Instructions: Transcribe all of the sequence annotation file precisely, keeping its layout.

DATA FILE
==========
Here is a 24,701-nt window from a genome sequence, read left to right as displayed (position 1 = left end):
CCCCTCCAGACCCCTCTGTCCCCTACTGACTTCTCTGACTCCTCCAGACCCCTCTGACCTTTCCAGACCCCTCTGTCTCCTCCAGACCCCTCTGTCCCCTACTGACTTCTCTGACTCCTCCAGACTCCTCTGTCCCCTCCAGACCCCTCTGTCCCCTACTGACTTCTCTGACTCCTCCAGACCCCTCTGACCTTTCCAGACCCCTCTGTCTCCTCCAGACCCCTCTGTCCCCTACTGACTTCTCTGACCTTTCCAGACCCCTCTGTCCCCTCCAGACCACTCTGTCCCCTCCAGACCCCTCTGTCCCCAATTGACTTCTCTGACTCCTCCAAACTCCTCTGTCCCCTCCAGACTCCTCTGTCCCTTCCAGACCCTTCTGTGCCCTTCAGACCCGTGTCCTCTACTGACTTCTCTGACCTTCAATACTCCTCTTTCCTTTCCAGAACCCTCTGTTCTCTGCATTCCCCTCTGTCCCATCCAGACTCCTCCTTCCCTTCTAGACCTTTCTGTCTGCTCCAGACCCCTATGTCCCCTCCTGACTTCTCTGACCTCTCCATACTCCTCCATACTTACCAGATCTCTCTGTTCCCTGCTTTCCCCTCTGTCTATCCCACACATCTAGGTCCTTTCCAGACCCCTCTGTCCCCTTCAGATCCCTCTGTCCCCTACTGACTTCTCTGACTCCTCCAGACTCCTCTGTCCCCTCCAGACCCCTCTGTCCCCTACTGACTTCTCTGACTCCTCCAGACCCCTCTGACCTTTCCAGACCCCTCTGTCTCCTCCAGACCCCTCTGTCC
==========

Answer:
Here is a 24,701-nt window from a genome sequence, read left to right as displayed (position 1 = left end):
CCCCTCCAGACCCCTCTGTCCCCTACTGACTTCTCTGACTCCTCCAGACCCCTCTGACCTTTCCAGACCCCTCTGTCTCCTCCAGACCCCTCTGTCCCCTACTGACTTCTCTGACTCCTCCAGACTCCTCTGTCCCCTCCAGACCCCTCTGTCCCCTACTGACTTCTCTGACTCCTCCAGACCCCTCTGACCTTTCCAGACCCCTCTGTCTCCTCCAGACCCCTCTGTCCCCTACTGACTTCTCTGACCTTTCCAGACCCCTCTGTCCCCTCCAGACCACTCTGTCCCCTCCAGACCCCTCTGTCCCCAATTGACTTCTCTGACTCCTCCAAACTCCTCTGTCCCCTCCAGACTCCTCTGTCCCTTCCAGACCCTTCTGTGCCCTTCAGACCCGTGTCCTCTACTGACTTCTCTGACCTTCAATACTCCTCTTTCCTTTCCAGAACCCTCTGTTCTCTGCATTCCCCTCTGTCCCATCCAGACTCCTCCTTCCCTTCTAGACCTTTCTGTCTGCTCCAGACCCCTATGTCCCCTCCTGACTTCTCTGACCTCTCCATACTCCTCCATACTTACCAGATCTCTCTGTTCCCTGCTTTCCCCTCTGTCTATCCCACACATCTAGGTCCTTTCCAGACCCCTCTGTCCCCTTCAGATCCCTCTGTCCCCTACTGACTTCTCTGACTCCTCCAGACTCCTCTGTCCCCTCCAGACCCCTCTGTCCCCTACTGACTTCTCTGACTCCTCCAGACCCCTCTGACCTTTCCAGACCCCTCTGTCTCCTCCAGACCCCTCTGTCC